With extremely low valuations that are getting further battered by news – and rumours – about swine flu, airline companies are probably in their worst shape in memory – no small feat for p
With extremely low valuations that are getting further battered by news – and rumours – about swine flu, airline companies are probably in their worst shape in memory – no small feat for probably the world’s least profitable industry.
Could private equity firms that are sitting on piles of investors’ cash take a punt on the airlines’ value reviving once the threat of a pandemic recedes and the global economy enters an eventual upswing?
Certainly airlines and other travel-related stocks have been the worst hit this week as fears of the impact of swine flu escalated. Aer Lingus nosedived by 20 per cent at one point on Tuesday after issuing a profit warning, while Air France-KLM and British Airways slipped by 3 and 5 per cent respectively.
The carnage could easily become worse, spreading across the stock market as a whole. ‘Exposed industries such as airlines have borne the brunt of the equity sell-off, but if fears escalate into wider global growth concerns, broad-based declines in global indices are possible,’ says UBS analyst Geoffrey Yu.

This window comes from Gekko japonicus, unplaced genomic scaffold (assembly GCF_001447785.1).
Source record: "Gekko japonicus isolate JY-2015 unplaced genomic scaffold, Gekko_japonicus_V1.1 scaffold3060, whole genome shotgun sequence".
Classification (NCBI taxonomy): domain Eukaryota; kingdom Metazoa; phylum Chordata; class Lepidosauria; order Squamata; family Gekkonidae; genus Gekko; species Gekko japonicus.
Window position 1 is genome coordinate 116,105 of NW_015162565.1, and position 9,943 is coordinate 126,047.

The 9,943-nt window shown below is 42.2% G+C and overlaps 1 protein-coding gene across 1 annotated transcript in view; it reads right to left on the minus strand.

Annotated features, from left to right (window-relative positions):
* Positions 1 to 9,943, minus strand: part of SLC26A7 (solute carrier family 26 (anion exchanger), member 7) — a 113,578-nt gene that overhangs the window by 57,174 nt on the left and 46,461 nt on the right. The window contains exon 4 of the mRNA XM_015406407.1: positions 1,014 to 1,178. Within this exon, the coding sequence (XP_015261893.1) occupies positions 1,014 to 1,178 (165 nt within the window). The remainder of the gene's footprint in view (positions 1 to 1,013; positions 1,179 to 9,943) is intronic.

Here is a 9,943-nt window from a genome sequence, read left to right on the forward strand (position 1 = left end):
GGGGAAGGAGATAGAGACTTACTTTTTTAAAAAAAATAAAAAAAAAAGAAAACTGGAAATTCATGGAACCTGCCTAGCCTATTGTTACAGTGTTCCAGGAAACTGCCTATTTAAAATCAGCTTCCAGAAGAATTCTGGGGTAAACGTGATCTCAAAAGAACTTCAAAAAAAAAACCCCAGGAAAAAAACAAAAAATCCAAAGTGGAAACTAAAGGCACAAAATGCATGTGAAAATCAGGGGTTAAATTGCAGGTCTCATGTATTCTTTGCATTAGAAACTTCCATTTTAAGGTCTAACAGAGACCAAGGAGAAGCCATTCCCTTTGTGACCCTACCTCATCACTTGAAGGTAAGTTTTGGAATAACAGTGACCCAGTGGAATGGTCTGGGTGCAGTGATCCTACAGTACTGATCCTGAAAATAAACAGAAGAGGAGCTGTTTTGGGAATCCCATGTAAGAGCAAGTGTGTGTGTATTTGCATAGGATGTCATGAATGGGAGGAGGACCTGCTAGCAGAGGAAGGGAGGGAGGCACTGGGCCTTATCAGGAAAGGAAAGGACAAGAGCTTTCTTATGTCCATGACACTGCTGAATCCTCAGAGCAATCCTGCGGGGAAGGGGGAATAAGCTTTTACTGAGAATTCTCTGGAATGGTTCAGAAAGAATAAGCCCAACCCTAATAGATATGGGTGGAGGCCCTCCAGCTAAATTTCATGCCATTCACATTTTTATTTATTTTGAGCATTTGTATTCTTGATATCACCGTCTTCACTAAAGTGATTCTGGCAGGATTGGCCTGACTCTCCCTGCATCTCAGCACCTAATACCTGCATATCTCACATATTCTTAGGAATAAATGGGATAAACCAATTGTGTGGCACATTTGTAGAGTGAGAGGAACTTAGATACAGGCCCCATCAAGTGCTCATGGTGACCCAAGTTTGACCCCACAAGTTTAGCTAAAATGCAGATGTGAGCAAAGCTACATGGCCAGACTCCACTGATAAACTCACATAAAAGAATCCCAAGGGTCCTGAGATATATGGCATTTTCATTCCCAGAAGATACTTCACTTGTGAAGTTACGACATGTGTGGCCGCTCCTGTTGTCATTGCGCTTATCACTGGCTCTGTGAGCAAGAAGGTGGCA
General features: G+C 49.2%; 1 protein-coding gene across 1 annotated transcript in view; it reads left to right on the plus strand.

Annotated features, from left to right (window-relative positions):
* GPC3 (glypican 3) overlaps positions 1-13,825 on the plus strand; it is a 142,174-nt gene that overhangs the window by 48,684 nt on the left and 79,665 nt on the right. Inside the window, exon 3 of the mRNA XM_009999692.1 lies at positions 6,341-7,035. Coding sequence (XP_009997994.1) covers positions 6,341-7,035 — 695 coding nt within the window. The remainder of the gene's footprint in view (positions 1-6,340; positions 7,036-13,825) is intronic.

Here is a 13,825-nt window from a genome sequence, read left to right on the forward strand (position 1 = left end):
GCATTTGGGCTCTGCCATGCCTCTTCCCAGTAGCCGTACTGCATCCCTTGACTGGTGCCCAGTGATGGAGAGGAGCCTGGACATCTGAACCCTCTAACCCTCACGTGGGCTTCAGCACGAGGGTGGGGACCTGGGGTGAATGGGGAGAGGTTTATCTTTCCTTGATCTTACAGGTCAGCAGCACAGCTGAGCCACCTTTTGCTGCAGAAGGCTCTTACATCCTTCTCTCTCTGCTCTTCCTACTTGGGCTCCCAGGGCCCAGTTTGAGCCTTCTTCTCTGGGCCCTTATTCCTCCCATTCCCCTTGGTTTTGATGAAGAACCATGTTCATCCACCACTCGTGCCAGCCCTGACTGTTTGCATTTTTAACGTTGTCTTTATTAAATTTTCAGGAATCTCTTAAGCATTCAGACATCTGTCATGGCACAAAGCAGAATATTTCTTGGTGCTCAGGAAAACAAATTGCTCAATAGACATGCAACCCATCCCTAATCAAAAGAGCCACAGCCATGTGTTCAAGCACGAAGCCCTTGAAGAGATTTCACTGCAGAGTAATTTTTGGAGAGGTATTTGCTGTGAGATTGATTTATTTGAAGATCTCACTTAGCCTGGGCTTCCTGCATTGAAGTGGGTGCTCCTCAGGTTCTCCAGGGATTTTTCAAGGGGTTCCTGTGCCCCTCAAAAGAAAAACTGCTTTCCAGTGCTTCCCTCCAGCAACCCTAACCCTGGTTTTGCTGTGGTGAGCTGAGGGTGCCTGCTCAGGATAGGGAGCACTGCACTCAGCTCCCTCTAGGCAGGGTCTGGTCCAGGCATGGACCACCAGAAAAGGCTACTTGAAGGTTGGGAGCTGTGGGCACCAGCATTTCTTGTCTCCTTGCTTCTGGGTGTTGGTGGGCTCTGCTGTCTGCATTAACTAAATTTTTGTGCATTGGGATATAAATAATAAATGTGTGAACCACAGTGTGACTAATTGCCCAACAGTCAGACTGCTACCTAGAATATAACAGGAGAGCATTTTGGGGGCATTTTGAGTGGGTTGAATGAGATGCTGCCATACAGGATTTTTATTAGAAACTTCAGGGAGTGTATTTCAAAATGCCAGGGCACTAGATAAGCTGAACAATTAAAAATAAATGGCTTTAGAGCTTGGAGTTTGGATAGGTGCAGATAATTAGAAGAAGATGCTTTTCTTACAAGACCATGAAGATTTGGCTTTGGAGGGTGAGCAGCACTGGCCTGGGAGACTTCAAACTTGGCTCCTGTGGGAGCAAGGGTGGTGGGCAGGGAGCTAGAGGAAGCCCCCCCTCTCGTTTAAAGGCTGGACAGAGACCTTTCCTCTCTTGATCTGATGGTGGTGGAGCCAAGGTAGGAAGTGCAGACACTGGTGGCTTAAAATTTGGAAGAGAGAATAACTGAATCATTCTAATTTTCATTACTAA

Private equity companies have already been casting an eye over the aviation sector. The bidders for AIG’s aircraft leasing business, ILFC, are said to include Terra Firma Capital Partners, groups led by Thomas H. Lee Partners and Carlyle Group, and Onex Corp and Greenbriar Equity Group.
The interest may also extend to Irish flag-carrier Aer Lingus, whose chairman Colm Barrington said last December that the airline, fighting off repeated hostile bids from onetime domestic rival turned low-cost giant Ryanair, was seeking a friendly investor to take a majority stake.
Private equity will perhaps never find a better time to invest in airlines, and the potential upside could conceivably be substantial – if the buyout firms can use their much-vaunted turnaround skills to change the fortunes of an industry that has lurched from crisis to crisis for the past quarter-century.